This week a consumer group charged that the marketing of fatty, sugary, and low-nutrient foods was fueling childhood obesity and it called for restricting promotions targeted at the young.
The Center for Science in the Public Interest (CSPI) released a report that said advertising and marketing of what it termed junk foods had reached an all-time high. The Washington, DC-based advocacy group said the wave of promotion was overwhelming parents' ability to manage their children's diets and had helped lead to a 15 percent obesity rate among children.
The group asked the Department of Health and Human Services to work with Congress and the Federal Trade Commission to limit "junk-food advertising aimed at children."
Current federal rules do not restrict advertising content to children, only how much time ads can take up during children's programming: 10.5 minutes per hour on weekends and 12 minutes per hour during the week. All marketing aimed at children (including food) increased from $6.9 billion in 1992 to $15 billion in 2002, according to CSPI.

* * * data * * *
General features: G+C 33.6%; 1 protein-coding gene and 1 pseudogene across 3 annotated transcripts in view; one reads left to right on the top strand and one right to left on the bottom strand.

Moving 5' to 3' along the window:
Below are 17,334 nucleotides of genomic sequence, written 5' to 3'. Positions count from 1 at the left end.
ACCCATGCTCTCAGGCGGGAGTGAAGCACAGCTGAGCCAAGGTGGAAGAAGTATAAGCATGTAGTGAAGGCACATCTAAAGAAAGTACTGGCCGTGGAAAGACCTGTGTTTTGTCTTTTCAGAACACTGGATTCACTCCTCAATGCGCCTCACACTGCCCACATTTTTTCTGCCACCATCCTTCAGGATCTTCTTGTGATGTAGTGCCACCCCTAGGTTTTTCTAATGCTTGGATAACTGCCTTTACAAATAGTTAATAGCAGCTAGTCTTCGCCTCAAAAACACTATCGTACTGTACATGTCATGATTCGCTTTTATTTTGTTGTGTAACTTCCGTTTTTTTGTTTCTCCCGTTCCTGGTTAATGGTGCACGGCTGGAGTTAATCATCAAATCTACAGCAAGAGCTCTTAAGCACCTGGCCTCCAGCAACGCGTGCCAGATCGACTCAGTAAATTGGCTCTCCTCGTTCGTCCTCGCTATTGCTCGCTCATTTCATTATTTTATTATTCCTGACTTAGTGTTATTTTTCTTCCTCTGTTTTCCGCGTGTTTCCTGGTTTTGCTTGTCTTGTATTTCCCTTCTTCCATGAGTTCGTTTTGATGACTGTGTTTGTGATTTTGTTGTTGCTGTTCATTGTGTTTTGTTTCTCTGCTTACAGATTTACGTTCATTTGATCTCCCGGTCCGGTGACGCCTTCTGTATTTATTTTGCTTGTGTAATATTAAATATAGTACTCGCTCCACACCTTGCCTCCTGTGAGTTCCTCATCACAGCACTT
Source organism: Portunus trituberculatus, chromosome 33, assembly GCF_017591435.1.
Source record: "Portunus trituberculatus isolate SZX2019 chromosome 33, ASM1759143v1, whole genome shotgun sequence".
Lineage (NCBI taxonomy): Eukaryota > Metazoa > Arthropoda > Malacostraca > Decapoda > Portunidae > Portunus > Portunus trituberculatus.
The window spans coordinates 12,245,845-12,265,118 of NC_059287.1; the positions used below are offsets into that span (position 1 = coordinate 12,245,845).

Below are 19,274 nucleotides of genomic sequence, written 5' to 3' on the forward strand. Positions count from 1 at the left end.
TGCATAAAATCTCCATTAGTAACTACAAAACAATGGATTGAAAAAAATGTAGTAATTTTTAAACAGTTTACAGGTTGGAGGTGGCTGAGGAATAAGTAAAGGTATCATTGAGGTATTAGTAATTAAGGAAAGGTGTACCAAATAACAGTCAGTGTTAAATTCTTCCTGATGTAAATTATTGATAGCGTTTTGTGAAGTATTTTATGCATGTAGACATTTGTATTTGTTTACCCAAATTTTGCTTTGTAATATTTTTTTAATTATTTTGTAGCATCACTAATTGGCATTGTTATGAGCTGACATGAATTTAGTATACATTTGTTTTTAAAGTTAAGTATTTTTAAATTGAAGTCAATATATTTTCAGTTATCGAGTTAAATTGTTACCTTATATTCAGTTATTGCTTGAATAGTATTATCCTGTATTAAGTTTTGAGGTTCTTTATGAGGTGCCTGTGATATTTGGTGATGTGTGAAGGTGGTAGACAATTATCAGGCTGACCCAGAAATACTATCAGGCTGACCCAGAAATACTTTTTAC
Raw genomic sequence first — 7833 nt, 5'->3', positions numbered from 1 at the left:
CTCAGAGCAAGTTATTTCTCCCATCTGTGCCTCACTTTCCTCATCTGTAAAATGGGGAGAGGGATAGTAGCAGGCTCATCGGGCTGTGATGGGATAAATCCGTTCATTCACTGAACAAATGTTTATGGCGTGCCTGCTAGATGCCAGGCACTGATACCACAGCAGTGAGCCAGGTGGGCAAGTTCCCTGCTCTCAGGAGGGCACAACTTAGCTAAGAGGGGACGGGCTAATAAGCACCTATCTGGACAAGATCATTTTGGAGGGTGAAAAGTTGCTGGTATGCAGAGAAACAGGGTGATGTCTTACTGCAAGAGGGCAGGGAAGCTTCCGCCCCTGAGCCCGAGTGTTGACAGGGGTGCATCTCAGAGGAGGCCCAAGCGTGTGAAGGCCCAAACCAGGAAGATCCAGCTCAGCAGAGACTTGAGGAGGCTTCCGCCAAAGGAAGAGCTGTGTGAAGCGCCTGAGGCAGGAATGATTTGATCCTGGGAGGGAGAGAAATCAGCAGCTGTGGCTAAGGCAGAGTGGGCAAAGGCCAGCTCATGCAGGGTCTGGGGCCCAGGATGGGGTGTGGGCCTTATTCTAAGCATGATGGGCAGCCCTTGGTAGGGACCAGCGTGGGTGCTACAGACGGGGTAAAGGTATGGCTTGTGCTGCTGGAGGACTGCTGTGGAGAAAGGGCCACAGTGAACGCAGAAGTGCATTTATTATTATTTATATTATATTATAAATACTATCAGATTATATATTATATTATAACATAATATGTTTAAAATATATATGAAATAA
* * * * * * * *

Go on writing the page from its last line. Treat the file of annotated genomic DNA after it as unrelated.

It is unclear how much of that is for food, but experts said that for every $1 spent by the U.S. Department of Agriculture on child nutrition education, $10 is spent by companies promoting high-fat snacks, soft drinks, processed and fast foods.
The National Restaurant Association criticized the CSPI's stance in a statement saying: "While diet continues to be a main focus, the fact is that calorie intake has remained fairly constant over the last 20 years, and physical activity has increasingly declined."
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